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 Amy Walker

Amy Walker

Research student, School of Geography and Planning



  • MSc Social Science Research Methods (Sociology), Cardiff University (2015-2016)

    Dissertation: “They don’t like to talk about it”: (Re)constructing silence and memory in Aberfan, Wales

  • BA Geography, University of Leicester, First Class (2011-2014)

    Awards: Leicester Award for Employability, David Turnock Award (2014), James Patterson Award, University of Leicester Department of Geography, College of Science and Engineering Award (2013)

    Dissertation: “Black Country Blokes”: Investigating Place Attachment and Performative Masculinity in the Post Industrial Black Country

External Activities / Membership
  • Geography and Planning PhD Representative (2017-present)
  • RGS Postgrad Fellow (2017-present)
  • Research Assistant, University of Leicester (2014-2015)- AHRC Funded Connected Communities Projects, 'Affective Digital Histories: Recreating Deindustrialised Spaces 1970s-Present'


  • Making Knowledge: Evidence and Practice - Seminar Tutor
  • Research Dissertation - Teaching Assistant
  • Researching Contemporary Issues in Tanzania - Field Study Assistant
  • Researching Contemporary Issues in Tanzania - Field Study Assistant
  • ‘Developing Research Methods I’ (mobile and sonic methods session) - Seminar Leader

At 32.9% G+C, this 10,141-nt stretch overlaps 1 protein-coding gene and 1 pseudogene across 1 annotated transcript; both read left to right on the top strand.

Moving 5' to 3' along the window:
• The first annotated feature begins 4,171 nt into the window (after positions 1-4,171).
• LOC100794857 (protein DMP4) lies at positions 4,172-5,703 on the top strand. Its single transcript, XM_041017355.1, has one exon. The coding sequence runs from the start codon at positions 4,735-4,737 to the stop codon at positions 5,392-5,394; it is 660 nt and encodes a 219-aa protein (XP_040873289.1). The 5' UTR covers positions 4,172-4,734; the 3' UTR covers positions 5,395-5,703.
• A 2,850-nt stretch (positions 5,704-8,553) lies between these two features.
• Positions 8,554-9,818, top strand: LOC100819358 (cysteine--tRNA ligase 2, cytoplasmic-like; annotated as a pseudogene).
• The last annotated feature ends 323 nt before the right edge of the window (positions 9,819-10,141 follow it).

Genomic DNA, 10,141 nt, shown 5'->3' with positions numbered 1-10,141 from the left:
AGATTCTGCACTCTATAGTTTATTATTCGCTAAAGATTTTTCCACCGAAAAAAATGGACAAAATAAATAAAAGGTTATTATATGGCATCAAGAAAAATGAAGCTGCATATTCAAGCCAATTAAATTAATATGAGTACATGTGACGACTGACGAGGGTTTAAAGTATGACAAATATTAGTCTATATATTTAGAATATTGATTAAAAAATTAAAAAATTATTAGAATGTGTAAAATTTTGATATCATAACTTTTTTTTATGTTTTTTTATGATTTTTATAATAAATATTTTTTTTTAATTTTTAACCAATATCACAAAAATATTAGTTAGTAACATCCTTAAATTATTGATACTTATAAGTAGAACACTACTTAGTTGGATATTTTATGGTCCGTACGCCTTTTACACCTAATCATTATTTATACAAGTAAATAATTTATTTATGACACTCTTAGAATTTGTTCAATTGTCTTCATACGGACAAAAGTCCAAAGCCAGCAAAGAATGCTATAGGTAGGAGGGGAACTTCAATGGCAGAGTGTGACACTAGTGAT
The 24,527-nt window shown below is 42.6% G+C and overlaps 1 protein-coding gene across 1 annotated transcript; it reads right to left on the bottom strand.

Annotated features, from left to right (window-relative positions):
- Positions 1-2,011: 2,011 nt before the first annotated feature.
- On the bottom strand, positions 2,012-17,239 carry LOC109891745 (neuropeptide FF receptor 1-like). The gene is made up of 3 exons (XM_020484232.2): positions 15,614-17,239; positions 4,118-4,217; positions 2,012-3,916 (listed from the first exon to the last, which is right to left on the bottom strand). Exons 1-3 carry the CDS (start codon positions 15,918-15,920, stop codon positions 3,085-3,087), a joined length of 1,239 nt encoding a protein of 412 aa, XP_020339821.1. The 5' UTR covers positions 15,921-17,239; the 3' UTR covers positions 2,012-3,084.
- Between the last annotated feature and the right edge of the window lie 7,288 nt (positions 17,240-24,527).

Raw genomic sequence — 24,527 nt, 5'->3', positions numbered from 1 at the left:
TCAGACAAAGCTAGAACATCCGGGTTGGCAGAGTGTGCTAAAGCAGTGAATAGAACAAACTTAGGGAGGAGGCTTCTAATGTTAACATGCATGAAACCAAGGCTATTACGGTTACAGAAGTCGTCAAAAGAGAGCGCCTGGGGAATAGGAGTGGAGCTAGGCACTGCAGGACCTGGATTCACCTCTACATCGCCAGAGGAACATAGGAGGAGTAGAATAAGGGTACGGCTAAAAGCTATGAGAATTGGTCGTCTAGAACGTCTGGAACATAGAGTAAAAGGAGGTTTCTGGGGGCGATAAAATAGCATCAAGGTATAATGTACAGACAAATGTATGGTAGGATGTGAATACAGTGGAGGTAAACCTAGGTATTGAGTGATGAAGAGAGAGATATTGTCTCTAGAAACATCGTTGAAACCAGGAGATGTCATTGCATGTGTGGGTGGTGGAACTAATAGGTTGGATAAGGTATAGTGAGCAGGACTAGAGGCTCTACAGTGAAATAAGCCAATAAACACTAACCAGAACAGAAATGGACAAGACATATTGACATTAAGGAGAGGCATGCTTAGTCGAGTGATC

Research interests

  • Heritage, Collective Memory and Familial Biographies
  • (Post)Industrial Communities
  • Family and the everyday
  • Emotional, affective and material theories
  • Ethnographic and creative methods
  • Historical Geography


[working title] Industrial Heritage: Identity, Family, and Memory in (Post)Industrial Communities

Amy’s research project seeks to engage with debates surrounding heritage, place-identity and post-industrial communities to consider how industrial heritage impacts and is embedded in the everyday lives of individuals that live in communities once defined by their industry. This is aiming to contribute to understandings of how places and communities are defined by the continual invocation of this industrial past in the contemporary context. Problematising how these communities are understood as ‘post’-industrial, this project aims to focus on the contemporary traces of these industrial pasts, as collective, familial, and individual, or as material, affective, narrative, and unspoken. By engaging with these relationships with the past, the research asks how these pasts are used to construct everyday practices, relationships, identities, place-attachments and political perspectives of the past, present and future.

Methodologically speaking, this project draws on practices of ethnography and the ‘go-along’, as well as ideas of ‘messy’ and adaptive methods, to interrogate the multiplicities of memory within the research context. This aims to not only engage with memory as an individual v. collective phenomenon, but also to consider the material, spatial, political, emotive and affective resonances associated with the industrial heritage, through the adoption of ethnographic and mobile methods.

Funding source

Economic and Social Research Council (ESRC) 1+3 Studentship



Dr Kate Moles

Senior Lecturer